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    ABSTRACT: Despite omega-3 polyunsaturated fatty acids (PUFA) supplementation in depressed patients have been suggested to improve depressive symptomatology, previous findings are not univocal. To conduct an updated meta-analysis of randomized controlled trials (RCTs) of omega-3 PUFA treatment of depressive disorders, taking into account the clinical differences among patients included in the studies. A search on MEDLINE, EMBASE, PsycInfo, and the Cochrane Database of RCTs using omega-3 PUFA on patients with depressive symptoms published up to August 2013 was performed. Standardized mean difference in clinical measure of depression severity was primary outcome. Type of omega-3 used (particularly eicosapentaenoic acid [EPA] and docosahexaenoic acid [DHA]) and omega-3 as mono- or adjuvant therapy was also examined. Meta-regression analyses assessed the effects of study size, baseline depression severity, trial duration, dose of omega-3, and age of patients. Meta-analysis of 11 and 8 trials conducted respectively on patients with a DSM-defined diagnosis of major depressive disorder (MDD) and patients with depressive symptomatology but no diagnosis of MDD demonstrated significant clinical benefit of omega-3 PUFA treatment compared to placebo (standardized difference in random-effects model 0.56 SD [95% CI: 0.20, 0.92] and 0.22 SD [95% CI: 0.01, 0.43], respectively; pooled analysis was 0.38 SD [95% CI: 0.18, 0.59]). Use of mainly EPA within the preparation, rather than DHA, influenced final clinical efficacy. Significant clinical efficacy had the use of omega-3 PUFA as adjuvant rather than mono-therapy. No relation between efficacy and study size, baseline depression severity, trial duration, age of patients, and study quality was found. Omega-3 PUFA resulted effective in RCTs on patients with bipolar disorder, whereas no evidence was found for those exploring their efficacy on depressive symptoms in young populations, perinatal depression, primary disease other than depression and healthy subjects. The use of omega-3 PUFA is effective in patients with diagnosis of MDD and on depressive patients without diagnosis of MDD.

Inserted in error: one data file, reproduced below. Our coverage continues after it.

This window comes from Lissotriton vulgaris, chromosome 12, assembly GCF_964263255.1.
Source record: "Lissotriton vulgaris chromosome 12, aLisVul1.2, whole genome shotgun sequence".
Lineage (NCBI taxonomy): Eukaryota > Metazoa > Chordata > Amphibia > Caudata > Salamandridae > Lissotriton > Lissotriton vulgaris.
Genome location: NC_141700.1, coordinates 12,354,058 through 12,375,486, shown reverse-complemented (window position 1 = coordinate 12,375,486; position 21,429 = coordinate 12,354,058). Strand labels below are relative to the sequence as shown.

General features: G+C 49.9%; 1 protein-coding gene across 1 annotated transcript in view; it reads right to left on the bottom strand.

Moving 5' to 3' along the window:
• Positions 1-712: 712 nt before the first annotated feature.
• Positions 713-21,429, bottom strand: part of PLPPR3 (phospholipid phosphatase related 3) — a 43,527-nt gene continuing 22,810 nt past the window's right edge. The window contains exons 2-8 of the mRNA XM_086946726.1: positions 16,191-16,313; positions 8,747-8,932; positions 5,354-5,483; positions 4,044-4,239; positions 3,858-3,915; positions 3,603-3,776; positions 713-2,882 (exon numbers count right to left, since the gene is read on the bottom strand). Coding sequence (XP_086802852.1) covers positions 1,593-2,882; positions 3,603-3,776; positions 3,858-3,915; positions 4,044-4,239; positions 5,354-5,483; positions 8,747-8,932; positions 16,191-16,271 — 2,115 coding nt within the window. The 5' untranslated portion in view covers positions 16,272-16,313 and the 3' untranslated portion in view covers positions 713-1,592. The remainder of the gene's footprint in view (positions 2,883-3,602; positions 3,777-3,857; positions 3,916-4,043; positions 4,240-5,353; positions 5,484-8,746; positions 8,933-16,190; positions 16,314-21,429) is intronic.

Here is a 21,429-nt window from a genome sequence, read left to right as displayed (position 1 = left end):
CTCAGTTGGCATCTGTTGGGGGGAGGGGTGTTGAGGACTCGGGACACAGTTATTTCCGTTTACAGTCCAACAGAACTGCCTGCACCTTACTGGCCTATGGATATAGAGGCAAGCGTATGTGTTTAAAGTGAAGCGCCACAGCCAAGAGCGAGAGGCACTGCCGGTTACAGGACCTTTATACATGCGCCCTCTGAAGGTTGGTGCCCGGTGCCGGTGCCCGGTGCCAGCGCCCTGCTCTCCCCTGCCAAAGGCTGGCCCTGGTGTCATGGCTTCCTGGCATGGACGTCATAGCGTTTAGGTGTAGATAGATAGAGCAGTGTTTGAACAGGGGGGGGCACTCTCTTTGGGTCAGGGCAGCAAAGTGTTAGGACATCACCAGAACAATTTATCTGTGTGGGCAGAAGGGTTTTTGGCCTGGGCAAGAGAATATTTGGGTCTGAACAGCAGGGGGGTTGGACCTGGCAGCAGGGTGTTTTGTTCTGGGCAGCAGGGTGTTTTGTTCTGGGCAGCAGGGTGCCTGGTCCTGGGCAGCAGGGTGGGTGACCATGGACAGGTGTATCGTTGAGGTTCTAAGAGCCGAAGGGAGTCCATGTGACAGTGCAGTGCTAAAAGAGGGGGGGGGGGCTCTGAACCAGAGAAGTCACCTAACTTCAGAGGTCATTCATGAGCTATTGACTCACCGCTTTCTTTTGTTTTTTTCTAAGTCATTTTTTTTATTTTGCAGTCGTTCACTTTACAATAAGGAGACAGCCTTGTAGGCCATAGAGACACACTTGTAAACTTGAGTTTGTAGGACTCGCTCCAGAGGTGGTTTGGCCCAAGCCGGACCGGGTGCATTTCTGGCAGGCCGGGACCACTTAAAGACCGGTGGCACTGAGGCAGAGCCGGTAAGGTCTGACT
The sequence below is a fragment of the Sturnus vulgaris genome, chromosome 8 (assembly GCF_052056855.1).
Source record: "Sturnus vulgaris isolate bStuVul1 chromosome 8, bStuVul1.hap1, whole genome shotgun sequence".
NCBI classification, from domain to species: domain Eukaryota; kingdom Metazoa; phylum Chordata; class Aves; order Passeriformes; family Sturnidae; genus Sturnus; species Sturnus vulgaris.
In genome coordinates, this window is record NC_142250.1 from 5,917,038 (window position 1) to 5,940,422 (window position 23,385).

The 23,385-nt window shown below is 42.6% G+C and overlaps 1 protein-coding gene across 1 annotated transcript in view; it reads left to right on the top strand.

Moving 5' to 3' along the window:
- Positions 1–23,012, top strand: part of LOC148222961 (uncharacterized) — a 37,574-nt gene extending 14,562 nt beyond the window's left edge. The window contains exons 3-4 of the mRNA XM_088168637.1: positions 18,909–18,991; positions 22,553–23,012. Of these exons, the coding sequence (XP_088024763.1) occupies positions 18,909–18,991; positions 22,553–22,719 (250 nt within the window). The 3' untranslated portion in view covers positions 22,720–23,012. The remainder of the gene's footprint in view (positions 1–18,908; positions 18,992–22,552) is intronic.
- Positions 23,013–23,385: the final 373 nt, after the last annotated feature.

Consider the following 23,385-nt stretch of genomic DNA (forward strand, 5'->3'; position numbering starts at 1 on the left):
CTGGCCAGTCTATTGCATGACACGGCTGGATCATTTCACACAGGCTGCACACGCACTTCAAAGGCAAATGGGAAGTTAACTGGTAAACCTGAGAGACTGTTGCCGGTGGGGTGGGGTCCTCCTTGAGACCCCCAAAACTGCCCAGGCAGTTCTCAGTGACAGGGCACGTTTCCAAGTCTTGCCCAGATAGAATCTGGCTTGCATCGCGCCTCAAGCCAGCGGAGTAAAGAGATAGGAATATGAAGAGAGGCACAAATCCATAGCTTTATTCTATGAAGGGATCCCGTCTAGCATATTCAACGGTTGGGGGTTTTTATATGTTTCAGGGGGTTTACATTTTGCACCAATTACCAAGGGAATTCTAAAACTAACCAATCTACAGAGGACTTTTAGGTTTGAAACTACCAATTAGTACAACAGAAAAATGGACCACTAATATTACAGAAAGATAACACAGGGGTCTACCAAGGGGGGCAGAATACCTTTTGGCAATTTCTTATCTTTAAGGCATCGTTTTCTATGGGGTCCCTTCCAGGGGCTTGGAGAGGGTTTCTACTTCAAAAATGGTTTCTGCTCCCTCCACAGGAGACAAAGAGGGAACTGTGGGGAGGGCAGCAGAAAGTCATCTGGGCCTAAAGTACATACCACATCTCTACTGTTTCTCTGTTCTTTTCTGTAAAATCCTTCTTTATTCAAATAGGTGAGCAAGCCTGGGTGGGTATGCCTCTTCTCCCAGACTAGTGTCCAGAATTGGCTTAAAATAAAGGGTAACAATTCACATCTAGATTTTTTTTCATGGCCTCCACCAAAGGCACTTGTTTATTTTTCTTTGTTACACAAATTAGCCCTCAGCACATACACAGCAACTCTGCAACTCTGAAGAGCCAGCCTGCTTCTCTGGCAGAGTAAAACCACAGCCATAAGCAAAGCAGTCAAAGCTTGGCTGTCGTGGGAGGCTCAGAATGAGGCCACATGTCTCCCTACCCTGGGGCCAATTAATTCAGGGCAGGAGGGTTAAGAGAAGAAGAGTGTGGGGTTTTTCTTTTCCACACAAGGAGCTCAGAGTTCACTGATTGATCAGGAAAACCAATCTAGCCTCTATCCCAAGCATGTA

Full-text · Article · May 2014 · PLoS ONE